See Poole on "Mark 7:22"

All these evil things come from within, and defile the man.
See Poole on "Mark 7:19"

And from thence he arose, and went into the borders of Tyre and Sidon, and entered into an house, and would have no man know it: but he could not be hid.
Ver. 24-30. Matthew records this history with several considerable additions; See Poole on "Matthew 15:21", and following verses to Matthew 15:28, where we have largely opened it.

For a certain woman, whose young daughter had an unclean spirit, heard of him, and came and fell at his feet:
See Poole on "Mark 7:24"

The woman was a Greek, a Syrophenician by nation; and she besought him that he would cast forth the devil out of her daughter.
See Poole on "Mark 7:24"

But Jesus said unto her, Let the children first be filled: for it is not meet to take the children's bread, and to cast it unto the dogs.
See Poole on "Mark 1:24"

And she answered and said unto him, Yes, Lord: yet the dogs under the table eat of the children's crumbs.
See Poole on "Mark 7:24"

And he said unto her, For this saying go thy way; the devil is gone out of thy daughter.
See Poole on "Mark 7:24"

And when she was come to her house, she found the devil gone out, and her daughter laid upon the bed.
See Poole on "Mark 7:24"

And again, departing from the coasts of Tyre and Sidon, he came unto the sea of Galilee, through the midst of the coasts of Decapolis.
Ver. 31-37. This history is recorded by Mark only.

And again, departing from the coasts of Tyre and Sidon. We heard, Mark 7:24, of his going into those coasts; some think that our Saviour did not go out of the Jewish country, though he went to

the coasts of Tire and Sidon, which were pagan countries.

He came unto the sea of Galilee, through the midst of the coasts of Decapolis. That Decapolis was a union of ten cities so called, is plain by the name; but what those cities were, and whether they lay on the same side of Jordan that Galilee did, or on the other side of Jordan, is disputed; most think they lay on the Galilean side.

One that was deaf, and had an impediment in his speech: some think that he was dumb, but the word signifies one that spake with difficulty, so as it is likely his deafness was not natural; (for all naturally deaf, are also dumb; we learning to speak by hearing); besides that it is said after the cure, that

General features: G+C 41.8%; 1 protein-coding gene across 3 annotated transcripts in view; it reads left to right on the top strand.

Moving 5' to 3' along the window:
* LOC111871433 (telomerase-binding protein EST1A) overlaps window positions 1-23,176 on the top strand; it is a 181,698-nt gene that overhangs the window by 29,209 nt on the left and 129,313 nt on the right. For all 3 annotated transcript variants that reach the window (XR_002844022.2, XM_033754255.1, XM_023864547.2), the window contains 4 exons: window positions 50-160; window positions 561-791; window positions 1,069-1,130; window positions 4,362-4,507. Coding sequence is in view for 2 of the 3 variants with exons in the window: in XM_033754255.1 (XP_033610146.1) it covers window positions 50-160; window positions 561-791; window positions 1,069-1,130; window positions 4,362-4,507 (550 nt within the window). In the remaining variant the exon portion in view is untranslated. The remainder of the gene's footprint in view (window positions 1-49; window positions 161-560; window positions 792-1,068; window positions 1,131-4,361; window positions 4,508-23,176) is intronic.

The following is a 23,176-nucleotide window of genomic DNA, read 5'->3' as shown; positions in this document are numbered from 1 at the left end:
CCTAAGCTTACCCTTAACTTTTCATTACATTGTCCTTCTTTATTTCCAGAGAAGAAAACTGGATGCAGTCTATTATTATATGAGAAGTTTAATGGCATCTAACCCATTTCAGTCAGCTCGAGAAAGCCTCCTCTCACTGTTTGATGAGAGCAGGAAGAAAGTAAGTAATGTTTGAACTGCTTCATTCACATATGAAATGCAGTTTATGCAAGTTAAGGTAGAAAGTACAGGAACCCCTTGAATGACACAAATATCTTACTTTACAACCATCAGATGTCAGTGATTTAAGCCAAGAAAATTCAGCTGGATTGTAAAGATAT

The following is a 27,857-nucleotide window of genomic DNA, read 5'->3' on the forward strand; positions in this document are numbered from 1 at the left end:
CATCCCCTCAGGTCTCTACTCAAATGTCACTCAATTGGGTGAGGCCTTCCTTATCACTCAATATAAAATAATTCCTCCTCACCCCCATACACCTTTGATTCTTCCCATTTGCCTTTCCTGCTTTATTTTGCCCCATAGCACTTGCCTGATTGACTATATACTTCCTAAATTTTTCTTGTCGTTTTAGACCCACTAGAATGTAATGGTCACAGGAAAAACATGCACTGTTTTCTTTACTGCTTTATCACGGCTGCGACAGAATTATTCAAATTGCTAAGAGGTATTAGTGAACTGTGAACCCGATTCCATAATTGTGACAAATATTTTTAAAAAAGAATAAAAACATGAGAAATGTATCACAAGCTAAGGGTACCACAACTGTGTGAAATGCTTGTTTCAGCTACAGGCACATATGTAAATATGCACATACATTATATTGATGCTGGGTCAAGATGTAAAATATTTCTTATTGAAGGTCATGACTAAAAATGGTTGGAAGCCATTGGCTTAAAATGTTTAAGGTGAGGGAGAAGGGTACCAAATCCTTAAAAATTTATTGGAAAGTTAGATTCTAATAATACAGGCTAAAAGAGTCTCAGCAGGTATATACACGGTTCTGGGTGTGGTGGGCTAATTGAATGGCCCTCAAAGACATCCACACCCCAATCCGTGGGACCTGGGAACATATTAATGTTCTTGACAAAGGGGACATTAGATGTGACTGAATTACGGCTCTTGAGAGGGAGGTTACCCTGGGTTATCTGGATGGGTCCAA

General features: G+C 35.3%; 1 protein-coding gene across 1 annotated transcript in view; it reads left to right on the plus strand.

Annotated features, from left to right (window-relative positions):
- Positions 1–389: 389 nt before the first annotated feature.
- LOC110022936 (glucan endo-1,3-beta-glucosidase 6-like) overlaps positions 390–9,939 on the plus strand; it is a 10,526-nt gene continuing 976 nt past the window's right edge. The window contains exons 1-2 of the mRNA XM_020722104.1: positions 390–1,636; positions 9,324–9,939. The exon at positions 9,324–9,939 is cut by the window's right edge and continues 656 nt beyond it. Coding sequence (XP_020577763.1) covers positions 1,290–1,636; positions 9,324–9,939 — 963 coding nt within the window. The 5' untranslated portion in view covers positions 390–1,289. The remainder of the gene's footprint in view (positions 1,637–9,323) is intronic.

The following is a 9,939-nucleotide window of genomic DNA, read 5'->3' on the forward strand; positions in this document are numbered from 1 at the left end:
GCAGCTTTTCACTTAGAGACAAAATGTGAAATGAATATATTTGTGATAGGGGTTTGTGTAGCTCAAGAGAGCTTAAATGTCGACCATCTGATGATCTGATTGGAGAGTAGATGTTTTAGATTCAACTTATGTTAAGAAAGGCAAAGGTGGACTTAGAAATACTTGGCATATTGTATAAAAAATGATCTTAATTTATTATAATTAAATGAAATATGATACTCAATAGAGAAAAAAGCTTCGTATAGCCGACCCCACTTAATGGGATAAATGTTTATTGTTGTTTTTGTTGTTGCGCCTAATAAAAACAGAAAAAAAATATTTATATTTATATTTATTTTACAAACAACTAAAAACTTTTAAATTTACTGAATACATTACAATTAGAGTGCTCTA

he spake plain: it was probably an accidental deafness happening to him after that he could speak. Their beseeching Christ to put his hand upon him, proceeded from their observation of him very often to use that rite in his healing sick persons.

And he took him aside from the multitude, not seeking his own glory and ostentation,

and put his fingers into his ears, and he spit, and touched his tongue. All these things were ex abundanti, not necessary actions, or naturally efficacious for his cure; but our Lord sometimes used no signs or rites, sometimes these, sometimes others, as it pleased him.

And looking up to heaven, he sighed, pitying the condition of human nature, subject to so many miseries, defects, and infirmities, and saith,

Ephphatha, that is, Be opened. By the word of his power he made the world, and by the word of his power he upholds it, and by the same word of his power he restoreth any lapsed or decayed part of it. He speaks, and it is done.

And straightway his ears were opened: nature obeyeth the God of nature. Concerning his charge of them not to publish it, and their disobedience to it, I have had occasion once and again to speak, and must confess I can neither satisfy myself in the reason from my own thoughts, nor from what I read in others. This miracle hath no other effect on the people than astonishment, and confession that what he did was well done; which was the common effect of Christ’s preaching and miracles upon the most.

And they bring unto him one that was deaf, and had an impediment in his speech; and they beseech him to put his hand upon him.
See Poole on "Mark 7:31"

And he took him aside from the multitude, and put his fingers into his ears, and he spit, and touched his tongue;
See Poole on "Mark 7:31"

And looking up to heaven, he sighed, and saith unto him, Ephphatha, that is, Be opened.
See Poole on "Mark 7:34"

And straightway his ears were opened, and the string of his tongue was loosed, and he spake plain.
See Poole on "Mark 7:31"

And he charged them that they should tell no man: but the more he charged them, so much the more a great deal they published it;
See Poole on "Mark 7:31"

And were beyond measure astonished, saying, He hath done all things well: he maketh both the deaf to hear, and the dumb to speak.
See Poole on "Mark 7:31"

Matthew Poole's Commentary

Text Courtesy of Used by Permission.